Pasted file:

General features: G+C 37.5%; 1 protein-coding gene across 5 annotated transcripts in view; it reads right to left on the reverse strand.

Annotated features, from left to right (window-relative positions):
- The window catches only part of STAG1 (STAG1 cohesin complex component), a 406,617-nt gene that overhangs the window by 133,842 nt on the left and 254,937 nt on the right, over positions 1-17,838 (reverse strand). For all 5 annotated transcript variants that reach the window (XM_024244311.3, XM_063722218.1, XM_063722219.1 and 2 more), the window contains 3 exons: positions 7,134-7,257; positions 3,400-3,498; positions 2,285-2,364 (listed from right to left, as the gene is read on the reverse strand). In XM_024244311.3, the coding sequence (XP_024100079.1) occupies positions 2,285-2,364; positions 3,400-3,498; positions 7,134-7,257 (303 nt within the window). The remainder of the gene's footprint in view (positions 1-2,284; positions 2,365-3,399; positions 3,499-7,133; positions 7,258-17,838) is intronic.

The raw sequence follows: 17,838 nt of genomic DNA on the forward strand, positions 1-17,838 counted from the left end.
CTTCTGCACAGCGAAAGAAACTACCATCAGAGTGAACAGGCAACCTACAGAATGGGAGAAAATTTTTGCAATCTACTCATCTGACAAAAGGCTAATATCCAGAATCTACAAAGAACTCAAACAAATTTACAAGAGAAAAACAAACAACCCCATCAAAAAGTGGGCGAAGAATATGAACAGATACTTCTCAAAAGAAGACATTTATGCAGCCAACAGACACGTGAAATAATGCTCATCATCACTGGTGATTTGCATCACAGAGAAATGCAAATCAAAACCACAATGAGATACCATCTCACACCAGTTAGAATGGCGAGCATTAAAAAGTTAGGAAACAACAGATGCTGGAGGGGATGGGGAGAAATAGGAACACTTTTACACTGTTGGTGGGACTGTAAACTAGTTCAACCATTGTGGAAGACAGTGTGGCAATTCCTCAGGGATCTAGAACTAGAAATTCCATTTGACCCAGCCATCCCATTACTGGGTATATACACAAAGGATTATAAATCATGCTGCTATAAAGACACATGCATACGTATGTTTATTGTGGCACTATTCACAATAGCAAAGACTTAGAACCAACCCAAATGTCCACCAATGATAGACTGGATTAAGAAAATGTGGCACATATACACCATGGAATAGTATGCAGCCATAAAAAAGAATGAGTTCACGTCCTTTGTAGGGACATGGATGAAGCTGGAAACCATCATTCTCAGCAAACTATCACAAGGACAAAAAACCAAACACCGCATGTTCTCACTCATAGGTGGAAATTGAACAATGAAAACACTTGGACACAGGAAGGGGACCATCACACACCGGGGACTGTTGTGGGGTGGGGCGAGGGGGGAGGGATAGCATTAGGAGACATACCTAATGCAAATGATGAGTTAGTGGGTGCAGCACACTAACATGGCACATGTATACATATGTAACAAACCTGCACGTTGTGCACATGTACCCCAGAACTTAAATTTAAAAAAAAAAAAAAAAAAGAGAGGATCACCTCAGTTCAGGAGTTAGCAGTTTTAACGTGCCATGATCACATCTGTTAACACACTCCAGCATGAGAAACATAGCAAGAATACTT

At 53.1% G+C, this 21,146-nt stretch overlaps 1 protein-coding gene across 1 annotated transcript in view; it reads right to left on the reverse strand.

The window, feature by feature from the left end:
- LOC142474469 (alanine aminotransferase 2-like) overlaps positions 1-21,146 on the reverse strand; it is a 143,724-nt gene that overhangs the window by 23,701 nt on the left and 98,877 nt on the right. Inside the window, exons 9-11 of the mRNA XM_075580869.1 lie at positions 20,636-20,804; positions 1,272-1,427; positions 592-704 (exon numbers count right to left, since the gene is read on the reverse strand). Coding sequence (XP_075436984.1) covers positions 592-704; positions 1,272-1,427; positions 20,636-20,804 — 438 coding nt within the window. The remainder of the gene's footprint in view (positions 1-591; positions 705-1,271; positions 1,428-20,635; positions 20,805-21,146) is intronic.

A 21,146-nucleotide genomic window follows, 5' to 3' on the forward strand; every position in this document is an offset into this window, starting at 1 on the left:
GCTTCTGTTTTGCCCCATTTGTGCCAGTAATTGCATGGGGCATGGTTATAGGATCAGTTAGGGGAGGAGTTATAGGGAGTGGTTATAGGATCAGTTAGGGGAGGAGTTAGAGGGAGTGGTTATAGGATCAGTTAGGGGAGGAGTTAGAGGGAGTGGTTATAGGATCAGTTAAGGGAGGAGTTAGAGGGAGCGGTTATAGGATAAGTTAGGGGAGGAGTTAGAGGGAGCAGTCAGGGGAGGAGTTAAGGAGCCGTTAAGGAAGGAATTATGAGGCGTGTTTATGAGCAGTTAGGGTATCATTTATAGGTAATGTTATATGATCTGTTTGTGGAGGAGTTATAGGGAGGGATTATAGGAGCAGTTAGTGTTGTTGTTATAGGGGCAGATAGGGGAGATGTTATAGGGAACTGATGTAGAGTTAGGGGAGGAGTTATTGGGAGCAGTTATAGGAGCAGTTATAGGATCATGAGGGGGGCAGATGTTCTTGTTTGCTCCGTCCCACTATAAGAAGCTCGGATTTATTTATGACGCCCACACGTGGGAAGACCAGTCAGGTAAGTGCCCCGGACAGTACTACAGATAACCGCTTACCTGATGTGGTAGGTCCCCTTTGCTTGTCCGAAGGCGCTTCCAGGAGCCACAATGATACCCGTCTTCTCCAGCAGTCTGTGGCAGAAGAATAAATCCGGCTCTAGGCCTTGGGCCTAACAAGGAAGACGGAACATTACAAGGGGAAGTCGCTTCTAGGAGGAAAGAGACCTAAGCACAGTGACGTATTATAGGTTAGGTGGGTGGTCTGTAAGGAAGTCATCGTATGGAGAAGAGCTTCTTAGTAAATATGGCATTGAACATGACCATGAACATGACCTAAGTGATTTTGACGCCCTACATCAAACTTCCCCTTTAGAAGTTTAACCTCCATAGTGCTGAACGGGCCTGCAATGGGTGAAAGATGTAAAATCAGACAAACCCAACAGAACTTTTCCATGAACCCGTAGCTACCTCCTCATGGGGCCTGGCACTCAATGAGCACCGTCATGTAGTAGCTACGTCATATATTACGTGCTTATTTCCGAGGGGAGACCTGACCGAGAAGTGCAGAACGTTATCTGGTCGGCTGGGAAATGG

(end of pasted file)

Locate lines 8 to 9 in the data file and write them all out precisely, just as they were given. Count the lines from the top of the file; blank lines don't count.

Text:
- LOC142474469 (alanine aminotransferase 2-like) overlaps positions 1-21,146 on the reverse strand; it is a 143,724-nt gene that overhangs the window by 23,701 nt on the left and 98,877 nt on the right. Inside the window, exons 9-11 of the mRNA XM_075580869.1 lie at positions 20,636-20,804; positions 1,272-1,427; positions 592-704 (exon numbers count right to left, since the gene is read on the reverse strand). Coding sequence (XP_075436984.1) covers positions 592-704; positions 1,272-1,427; positions 20,636-20,804 — 438 coding nt within the window. The remainder of the gene's footprint in view (positions 1-591; positions 705-1,271; positions 1,428-20,635; positions 20,805-21,146) is intronic.

A 21,146-nucleotide genomic window follows, 5' to 3' on the forward strand; every position in this document is an offset into this window, starting at 1 on the left: